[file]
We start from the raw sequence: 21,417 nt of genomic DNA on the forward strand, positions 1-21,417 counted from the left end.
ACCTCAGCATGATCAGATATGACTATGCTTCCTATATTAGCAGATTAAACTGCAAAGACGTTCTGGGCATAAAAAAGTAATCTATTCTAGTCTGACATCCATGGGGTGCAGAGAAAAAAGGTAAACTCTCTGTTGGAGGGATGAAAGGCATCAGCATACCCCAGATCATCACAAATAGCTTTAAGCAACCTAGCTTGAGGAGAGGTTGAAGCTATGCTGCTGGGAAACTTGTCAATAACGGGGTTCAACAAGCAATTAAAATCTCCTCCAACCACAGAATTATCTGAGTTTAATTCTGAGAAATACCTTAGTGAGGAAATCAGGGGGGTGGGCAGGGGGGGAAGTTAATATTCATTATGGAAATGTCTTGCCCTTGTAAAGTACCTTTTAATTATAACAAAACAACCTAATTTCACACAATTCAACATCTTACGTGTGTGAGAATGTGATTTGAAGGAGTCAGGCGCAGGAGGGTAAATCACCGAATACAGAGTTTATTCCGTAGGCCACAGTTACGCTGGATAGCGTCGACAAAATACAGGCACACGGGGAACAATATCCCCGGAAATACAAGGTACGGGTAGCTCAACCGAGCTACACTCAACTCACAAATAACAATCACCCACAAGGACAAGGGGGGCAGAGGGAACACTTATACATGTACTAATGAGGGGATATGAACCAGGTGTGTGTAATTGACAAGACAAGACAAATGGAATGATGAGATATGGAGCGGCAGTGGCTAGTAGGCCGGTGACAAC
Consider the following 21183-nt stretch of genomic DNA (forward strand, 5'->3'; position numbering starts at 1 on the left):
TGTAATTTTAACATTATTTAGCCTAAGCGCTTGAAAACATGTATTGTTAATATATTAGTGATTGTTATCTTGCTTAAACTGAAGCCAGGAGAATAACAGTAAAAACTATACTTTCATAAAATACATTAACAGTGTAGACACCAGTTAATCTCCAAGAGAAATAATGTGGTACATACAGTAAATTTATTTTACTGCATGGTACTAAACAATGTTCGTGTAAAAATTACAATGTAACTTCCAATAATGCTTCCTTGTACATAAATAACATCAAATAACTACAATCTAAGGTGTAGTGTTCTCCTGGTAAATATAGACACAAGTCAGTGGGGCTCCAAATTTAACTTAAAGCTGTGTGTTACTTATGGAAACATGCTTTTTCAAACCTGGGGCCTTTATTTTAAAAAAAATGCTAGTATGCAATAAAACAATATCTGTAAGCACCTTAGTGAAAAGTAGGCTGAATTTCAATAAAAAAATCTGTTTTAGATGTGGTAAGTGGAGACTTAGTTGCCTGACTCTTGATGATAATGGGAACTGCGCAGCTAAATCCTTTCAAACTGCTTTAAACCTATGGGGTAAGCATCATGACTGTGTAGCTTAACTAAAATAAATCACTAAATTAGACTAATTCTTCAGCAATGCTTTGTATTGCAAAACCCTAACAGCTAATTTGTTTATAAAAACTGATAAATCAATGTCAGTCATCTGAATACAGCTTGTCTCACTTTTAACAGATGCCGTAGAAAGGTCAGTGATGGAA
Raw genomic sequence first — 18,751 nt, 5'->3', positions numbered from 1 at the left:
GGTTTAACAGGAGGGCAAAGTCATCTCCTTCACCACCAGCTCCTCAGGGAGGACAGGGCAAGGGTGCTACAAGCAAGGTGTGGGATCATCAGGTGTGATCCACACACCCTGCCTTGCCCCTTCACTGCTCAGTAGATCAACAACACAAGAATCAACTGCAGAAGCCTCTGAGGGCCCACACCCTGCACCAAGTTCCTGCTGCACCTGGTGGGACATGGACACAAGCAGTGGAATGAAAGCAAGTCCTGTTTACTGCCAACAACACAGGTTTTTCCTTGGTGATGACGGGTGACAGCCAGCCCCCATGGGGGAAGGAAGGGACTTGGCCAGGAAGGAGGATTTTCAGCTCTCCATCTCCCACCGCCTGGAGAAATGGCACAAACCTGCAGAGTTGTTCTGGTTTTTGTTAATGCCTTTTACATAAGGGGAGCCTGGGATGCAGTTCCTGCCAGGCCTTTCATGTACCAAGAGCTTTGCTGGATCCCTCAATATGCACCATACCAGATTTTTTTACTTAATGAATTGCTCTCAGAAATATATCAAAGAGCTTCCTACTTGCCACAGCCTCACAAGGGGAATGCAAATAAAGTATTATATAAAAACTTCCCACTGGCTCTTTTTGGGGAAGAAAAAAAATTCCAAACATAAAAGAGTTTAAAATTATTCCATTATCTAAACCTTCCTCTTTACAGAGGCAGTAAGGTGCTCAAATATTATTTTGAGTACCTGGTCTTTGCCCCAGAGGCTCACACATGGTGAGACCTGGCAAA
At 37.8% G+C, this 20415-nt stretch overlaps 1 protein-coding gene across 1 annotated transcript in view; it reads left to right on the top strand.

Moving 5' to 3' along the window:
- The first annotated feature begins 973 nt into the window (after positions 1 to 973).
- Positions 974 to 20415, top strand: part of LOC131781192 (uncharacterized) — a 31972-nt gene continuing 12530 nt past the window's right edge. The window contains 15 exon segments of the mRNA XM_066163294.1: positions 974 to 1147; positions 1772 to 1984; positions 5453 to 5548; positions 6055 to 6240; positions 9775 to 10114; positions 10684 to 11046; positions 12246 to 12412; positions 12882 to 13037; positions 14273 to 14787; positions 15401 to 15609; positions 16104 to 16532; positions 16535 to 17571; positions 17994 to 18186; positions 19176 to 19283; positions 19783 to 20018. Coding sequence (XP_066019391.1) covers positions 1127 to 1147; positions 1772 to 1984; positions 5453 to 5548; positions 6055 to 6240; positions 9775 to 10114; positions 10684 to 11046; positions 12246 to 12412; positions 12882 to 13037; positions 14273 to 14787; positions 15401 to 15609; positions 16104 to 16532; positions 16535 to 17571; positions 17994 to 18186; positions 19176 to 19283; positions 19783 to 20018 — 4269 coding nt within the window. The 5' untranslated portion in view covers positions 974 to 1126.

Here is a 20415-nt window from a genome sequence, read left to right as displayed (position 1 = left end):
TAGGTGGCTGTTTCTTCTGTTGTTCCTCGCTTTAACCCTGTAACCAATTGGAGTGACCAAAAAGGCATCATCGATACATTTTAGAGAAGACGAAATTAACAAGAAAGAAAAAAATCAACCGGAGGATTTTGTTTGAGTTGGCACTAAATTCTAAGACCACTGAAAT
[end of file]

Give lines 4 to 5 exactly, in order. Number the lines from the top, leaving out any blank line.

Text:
TGTAATTTTAACATTATTTAGCCTAAGCGCTTGAAAACATGTATTGTTAATATATTAGTGATTGTTATCTTGCTTAAACTGAAGCCAGGAGAATAACAGTAAAAACTATACTTTCATAAAATACATTAACAGTGTAGACACCAGTTAATCTCCAAGAGAAATAATGTGGTACATACAGTAAATTTATTTTACTGCATGGTACTAAACAATGTTCGTGTAAAAATTACAATGTAACTTCCAATAATGCTTCCTTGTACATAAATAACATCAAATAACTACAATCTAAGGTGTAGTGTTCTCCTGGTAAATATAGACACAAGTCAGTGGGGCTCCAAATTTAACTTAAAGCTGTGTGTTACTTATGGAAACATGCTTTTTCAAACCTGGGGCCTTTATTTTAAAAAAAATGCTAGTATGCAATAAAACAATATCTGTAAGCACCTTAGTGAAAAGTAGGCTGAATTTCAATAAAAAAATCTGTTTTAGATGTGGTAAGTGGAGACTTAGTTGCCTGACTCTTGATGATAATGGGAACTGCGCAGCTAAATCCTTTCAAACTGCTTTAAACCTATGGGGTAAGCATCATGACTGTGTAGCTTAACTAAAATAAATCACTAAATTAGACTAATTCTTCAGCAATGCTTTGTATTGCAAAACCCTAACAGCTAATTTGTTTATAAAAACTGATAAATCAATGTCAGTCATCTGAATACAGCTTGTCTCACTTTTAACAGATGCCGTAGAAAGGTCAGTGATGGAA
Raw genomic sequence first — 18,751 nt, 5'->3', positions numbered from 1 at the left: